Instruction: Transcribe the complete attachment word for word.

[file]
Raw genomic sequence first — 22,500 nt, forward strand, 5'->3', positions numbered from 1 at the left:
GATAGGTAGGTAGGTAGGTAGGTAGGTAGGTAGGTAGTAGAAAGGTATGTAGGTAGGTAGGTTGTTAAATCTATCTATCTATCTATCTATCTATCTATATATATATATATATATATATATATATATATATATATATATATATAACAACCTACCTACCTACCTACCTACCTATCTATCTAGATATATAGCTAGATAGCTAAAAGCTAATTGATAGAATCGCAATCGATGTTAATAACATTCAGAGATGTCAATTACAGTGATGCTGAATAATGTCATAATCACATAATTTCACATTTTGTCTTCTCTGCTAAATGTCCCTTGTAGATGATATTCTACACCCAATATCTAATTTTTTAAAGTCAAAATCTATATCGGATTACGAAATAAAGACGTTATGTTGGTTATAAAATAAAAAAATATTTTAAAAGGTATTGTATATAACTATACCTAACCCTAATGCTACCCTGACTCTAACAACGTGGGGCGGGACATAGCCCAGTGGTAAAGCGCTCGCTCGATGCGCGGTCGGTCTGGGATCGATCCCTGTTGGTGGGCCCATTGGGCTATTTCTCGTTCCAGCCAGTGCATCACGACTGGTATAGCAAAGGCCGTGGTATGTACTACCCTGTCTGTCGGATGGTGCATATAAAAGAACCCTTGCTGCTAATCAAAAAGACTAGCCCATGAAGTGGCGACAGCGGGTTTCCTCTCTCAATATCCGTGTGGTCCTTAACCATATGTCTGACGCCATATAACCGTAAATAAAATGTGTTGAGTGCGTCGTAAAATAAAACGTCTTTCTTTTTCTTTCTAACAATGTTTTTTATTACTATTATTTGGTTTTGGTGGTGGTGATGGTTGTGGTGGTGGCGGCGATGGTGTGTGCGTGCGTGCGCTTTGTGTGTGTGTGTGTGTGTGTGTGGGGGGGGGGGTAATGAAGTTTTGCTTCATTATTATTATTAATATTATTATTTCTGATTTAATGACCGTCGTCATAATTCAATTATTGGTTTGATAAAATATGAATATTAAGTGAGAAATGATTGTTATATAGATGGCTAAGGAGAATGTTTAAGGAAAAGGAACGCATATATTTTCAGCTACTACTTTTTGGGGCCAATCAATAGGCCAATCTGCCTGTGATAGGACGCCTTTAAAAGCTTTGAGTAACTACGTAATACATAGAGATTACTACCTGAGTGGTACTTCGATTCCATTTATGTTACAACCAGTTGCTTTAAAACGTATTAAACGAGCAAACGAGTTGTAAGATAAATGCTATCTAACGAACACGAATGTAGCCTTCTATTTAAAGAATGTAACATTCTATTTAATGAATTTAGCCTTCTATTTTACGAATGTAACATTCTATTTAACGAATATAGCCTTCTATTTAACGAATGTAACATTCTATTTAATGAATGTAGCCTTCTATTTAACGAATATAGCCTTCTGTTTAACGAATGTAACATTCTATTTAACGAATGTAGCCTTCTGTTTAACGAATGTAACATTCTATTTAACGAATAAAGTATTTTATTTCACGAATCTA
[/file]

Raw genomic sequence first — 22,500 nt, forward strand, 5'->3', positions numbered from 1 at the left:
GATAGGTAGGTAGGTAGGTAGGTAGGTAGGTAGGTAGTAGAAAGGTATGTAGGTAGGTAGGTTGTTAAATCTATCTATCTATCTATCTATCTATCTATATATATATATATATATATATATATATATATATATATATATATATAACAACCTACCTACCTACCTACCTACCTATCTATCTAGATATATAGCTAGATAGCTAAAAGCTAATTGATAGAATCGCAATCGATGTTAATAACATTCAGAGATGTCAATTACAGTGATGCTGAATAATGTCATAATCACATAATTTCACATTTTGTCTTCTCTGCTAAATGTCCCTTGTAGATGATATTCTACACCCAATATCTAATTTTTTAAAGTCAAAATCTATATCGGATTACGAAATAAAGACGTTATGTTGGTTATAAAATAAAAAAATATTTTAAAAGGTATTGTATATAACTATACCTAACCCTAATGCTACCCTGACTCTAACAACGTGGGGCGGGACATAGCCCAGTGGTAAAGCGCTCGCTCGATGCGCGGTCGGTCTGGGATCGATCCCTGTTGGTGGGCCCATTGGGCTATTTCTCGTTCCAGCCAGTGCATCACGACTGGTATAGCAAAGGCCGTGGTATGTACTACCCTGTCTGTCGGATGGTGCATATAAAAGAACCCTTGCTGCTAATCAAAAAGACTAGCCCATGAAGTGGCGACAGCGGGTTTCCTCTCTCAATATCCGTGTGGTCCTTAACCATATGTCTGACGCCATATAACCGTAAATAAAATGTGTTGAGTGCGTCGTAAAATAAAACGTCTTTCTTTTTCTTTCTAACAATGTTTTTTATTACTATTATTTGGTTTTGGTGGTGGTGATGGTTGTGGTGGTGGCGGCGATGGTGTGTGCGTGCGTGCGCTTTGTGTGTGTGTGTGTGTGTGTGTGGGGGGGGGGGTAATGAAGTTTTGCTTCATTATTATTATTAATATTATTATTTCTGATTTAATGACCGTCGTCATAATTCAATTATTGGTTTGATAAAATATGAATATTAAGTGAGAAATGATTGTTATATAGATGGCTAAGGAGAATGTTTAAGGAAAAGGAACGCATATATTTTCAGCTACTACTTTTTGGGGCCAATCAATAGGCCAATCTGCCTGTGATAGGACGCCTTTAAAAGCTTTGAGTAACTACGTAATACATAGAGATTACTACCTGAGTGGTACTTCGATTCCATTTATGTTACAACCAGTTGCTTTAAAACGTATTAAACGAGCAAACGAGTTGTAAGATAAATGCTATCTAACGAACACGAATGTAGCCTTCTATTTAAAGAATGTAACATTCTATTTAATGAATTTAGCCTTCTATTTTACGAATGTAACATTCTATTTAACGAATATAGCCTTCTATTTAACGAATGTAACATTCTATTTAATGAATGTAGCCTTCTATTTAACGAATATAGCCTTCTGTTTAACGAATGTAACATTCTATTTAACGAATGTAGCCTTCTGTTTAACGAATGTAACATTCTATTTAACGAATAAAGTATTTTATTTCACGAATCTA